Canon 3 by astrogarage
this was sort of based on pachelbel's canon in d, or rather eno's (him again) reworking of it on discreet music. but instead of applying a rigorous compositional reprocessing of it like wot he did, i ended up just mucking about with the sound of four double basses and a wee bit of synth. i wasted most of an entire day on this, mainly to avoid cleaning the bathroom. i'm not entirely sure it was worth it, but i decided to finish the piece before midnight as it seemed like i would end up dicking around with it for weeks and then binning it. and in the meantime the bathroom would turn into some kind of cross between a turner prize entry and a biological experiment.

brian in brighton 2

so off to 'be right on' again to see brian and chums do pure scenius. three sets of structured improvisations and rough compositions presented in the form of a lecture by brian and chums. these chums included the necks, so why chris had to persuade me to go is a bit beyond me. but i guess i thought that such a pairing could only be disappointing, such was its promise. anyway...

we watched two of the three sets. this review pretty much chimes with everything i thought, so no need for me to write more, other than that i'd love to have seen what messages eno was sending to each musician's screen. i don't think anyone else has ever done this (i may be wrong) - the idea of 'conducton' has been around a while but relies on gesture rather than words and anyway such ventures seem limited to 'free' improv. it's something eno's been interested in for a while; to take musicians out of their comfort zone and to avoid the plod of 'a jam'. and for the most part it worked; some beautiful moments, and nothing much outstayed its welcome. chris heard someone remark that it 'was very avant-garde'. i was surprised at the comparatively small size of the audience compared to the previous week's gig. maybe brghton isn't as hip as we all think...

brian in brighton

off to brighton last saturday for a top quality day with some friends doing the kind of things londoners do in brighton - fish and chips, arsing around on the pier etc, then to see icebreaker and bj cole perform brian eno's apollo at the brighton dome. brian hisself (in his sixties and still sexy) came on and introduced the music, which was played to a special cut of the film it was written for (al reinert's for all mankind).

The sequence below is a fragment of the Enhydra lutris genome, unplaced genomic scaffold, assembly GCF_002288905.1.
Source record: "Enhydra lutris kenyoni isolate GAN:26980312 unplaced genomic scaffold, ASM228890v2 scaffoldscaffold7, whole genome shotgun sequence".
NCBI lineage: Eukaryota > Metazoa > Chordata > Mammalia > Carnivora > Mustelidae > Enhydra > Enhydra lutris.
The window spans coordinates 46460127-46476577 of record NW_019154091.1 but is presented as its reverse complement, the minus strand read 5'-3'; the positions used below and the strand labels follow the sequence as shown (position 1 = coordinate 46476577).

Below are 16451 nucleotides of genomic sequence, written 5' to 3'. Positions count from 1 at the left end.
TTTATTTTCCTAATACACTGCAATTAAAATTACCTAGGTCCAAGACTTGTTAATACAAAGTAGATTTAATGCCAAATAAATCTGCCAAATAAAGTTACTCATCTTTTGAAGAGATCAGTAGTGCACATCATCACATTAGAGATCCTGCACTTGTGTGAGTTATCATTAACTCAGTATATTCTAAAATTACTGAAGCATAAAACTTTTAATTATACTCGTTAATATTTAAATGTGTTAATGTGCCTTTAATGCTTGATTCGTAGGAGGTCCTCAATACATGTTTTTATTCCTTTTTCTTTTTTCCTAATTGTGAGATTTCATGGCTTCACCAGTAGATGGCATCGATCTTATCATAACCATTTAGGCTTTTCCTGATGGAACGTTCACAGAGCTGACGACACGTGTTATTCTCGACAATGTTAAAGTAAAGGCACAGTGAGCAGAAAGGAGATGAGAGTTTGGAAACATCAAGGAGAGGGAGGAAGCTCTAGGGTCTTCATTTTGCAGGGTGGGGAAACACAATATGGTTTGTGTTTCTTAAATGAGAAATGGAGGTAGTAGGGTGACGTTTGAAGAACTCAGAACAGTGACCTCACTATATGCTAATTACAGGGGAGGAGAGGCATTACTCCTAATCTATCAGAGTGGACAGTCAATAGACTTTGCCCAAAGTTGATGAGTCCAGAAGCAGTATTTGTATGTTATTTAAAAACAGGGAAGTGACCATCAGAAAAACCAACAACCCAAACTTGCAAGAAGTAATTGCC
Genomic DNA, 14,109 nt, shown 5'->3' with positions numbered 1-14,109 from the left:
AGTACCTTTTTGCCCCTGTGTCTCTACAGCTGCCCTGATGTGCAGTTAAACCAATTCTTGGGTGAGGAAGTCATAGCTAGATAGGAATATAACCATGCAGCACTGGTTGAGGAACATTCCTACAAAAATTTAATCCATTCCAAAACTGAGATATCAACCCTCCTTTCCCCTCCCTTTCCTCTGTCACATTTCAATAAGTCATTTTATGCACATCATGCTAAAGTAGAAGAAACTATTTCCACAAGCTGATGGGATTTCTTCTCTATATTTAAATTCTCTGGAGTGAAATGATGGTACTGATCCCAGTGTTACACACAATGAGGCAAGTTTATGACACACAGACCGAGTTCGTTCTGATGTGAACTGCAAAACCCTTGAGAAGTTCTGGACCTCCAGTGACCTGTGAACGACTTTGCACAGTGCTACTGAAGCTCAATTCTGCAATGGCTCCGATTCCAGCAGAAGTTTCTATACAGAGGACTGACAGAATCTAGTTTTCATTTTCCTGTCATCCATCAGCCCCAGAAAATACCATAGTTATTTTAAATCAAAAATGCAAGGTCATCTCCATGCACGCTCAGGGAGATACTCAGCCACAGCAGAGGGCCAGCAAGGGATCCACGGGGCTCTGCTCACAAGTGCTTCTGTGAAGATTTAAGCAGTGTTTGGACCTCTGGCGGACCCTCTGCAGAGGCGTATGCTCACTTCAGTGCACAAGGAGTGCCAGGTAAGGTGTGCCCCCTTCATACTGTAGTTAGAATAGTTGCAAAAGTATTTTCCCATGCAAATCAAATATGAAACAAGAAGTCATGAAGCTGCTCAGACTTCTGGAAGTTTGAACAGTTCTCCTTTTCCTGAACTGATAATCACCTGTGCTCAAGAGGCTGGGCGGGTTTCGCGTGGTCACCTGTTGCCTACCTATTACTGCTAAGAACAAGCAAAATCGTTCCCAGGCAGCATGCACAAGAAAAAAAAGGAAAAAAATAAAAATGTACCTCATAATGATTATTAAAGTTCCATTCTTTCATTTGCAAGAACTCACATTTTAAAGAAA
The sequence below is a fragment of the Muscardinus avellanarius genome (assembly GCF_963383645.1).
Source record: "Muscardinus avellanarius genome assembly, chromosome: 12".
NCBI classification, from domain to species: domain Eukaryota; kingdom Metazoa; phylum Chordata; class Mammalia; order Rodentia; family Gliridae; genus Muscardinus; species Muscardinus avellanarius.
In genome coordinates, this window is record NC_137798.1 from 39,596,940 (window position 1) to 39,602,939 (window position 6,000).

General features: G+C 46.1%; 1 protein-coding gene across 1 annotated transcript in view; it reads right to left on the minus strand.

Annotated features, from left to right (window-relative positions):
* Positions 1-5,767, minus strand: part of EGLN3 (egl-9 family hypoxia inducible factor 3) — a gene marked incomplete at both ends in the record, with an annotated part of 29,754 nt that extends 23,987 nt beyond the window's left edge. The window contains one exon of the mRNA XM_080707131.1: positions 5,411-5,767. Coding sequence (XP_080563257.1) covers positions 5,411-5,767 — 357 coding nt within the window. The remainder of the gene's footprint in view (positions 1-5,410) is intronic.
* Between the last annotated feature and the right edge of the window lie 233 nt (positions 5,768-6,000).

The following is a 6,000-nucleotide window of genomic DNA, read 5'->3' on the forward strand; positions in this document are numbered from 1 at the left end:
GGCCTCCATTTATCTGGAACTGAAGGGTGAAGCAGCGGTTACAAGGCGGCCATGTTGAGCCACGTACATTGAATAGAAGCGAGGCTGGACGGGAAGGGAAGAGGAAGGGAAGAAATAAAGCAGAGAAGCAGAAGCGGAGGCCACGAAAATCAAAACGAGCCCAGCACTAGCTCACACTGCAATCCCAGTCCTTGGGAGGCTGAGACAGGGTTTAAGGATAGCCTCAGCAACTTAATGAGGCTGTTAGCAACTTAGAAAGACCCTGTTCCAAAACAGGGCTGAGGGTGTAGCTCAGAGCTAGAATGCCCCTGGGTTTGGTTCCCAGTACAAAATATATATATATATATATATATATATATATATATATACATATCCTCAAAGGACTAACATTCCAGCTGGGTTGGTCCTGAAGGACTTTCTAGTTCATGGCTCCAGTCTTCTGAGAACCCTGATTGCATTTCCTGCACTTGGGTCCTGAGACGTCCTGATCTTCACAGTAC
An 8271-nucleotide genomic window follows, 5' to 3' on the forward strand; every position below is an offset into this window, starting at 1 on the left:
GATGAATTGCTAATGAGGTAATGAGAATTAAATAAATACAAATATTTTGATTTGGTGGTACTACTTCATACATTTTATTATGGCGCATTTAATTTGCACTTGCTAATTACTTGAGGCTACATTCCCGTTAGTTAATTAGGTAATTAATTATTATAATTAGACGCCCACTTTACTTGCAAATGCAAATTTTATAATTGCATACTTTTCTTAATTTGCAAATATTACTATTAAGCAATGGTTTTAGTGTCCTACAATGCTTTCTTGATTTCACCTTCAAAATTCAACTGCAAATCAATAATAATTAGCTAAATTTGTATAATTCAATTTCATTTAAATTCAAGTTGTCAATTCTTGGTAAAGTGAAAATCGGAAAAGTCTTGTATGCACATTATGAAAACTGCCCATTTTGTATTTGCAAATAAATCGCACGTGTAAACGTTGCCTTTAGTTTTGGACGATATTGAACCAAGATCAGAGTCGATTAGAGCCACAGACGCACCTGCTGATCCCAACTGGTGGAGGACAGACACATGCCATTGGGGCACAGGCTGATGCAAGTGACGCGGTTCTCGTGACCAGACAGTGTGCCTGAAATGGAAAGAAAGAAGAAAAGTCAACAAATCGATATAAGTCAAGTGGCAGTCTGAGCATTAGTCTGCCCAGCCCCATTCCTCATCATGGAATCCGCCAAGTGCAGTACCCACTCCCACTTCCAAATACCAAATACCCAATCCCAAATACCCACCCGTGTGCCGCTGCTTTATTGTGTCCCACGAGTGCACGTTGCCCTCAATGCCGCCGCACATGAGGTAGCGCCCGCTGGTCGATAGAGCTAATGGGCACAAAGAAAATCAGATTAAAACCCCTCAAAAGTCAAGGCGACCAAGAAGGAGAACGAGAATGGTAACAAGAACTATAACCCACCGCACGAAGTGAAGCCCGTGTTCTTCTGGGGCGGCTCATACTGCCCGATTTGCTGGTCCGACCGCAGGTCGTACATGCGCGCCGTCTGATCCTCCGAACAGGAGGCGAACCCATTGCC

the film interested me much less than seeing/hearing just how icebreaker were going to tackle the music, mainly because i've seen it a silly number of times. jun lee's orchestrations were subtle and inventive, and this has to go down as the first gig i've been at that featured both panpipes and accordion that i didn't want to run away from screaming. an ending (ascent) was particularly transcendent, particularly in the final reprise where mr cole joined in with some delish pedal steel.

after that, brian returned to the atage and announced 'an unadvertised adition to the published programme - some things which have never been played live before'. the ensemble than played four songs - two from 'another day on earth' and to my shock/delight/amazement etc, two from 'before and after science' - 'julie with...' and 'by this river'. i blubbed a little bit. that's not something i ever thought i'd hear (bri famously does not do this kind of thing), and though the buzz was nostalgia-driven as much as anything, these were rather lovely versions. the closing 'and then so clear' with bri's vocoded sexchange vocal, was absolutely fucking swoonsome.

i remember you

I remember you by astrogarage
made in response to metafilter's monthly music challenge - this month's was to cover the song that was number one on the day of your birth, this was done pretty quickly and (oh, the horror) features me singing. this is not usually a good idea but somehow my pained adenoidal warbling seemed to fit the song. the version that was number one when i arrived was by frank ifield and remains one of my most hated songs of all time. here's my original submission.

clang sayne on resonance

the other saturday night, three quarters of clang sayne (james was stuck in new york due to icelandic volcanic stuff) trundled off to borough high street to resonance fm for a live session on jonny mugwump's exotic pylon show. we were paired with time attendant and i am a vowel who were armed with a whole range of electronic and noise producing gadgetry, plus occasional field recordings and spoken word interventions from jonny. the brief was to do what we liked with an understanding that we'd sort of alternate between units a bit. it was quite an enjoyable session, though at times it felt a bit clunky. this was mainly because there were two (or maybe more than two) very different aesthetics at work. but when we found the mid-points, it was kind of sweet. a listen to the podcast reveals subtleties i certainly wasn't aware of at the time...our bit starts around 35 minutes in.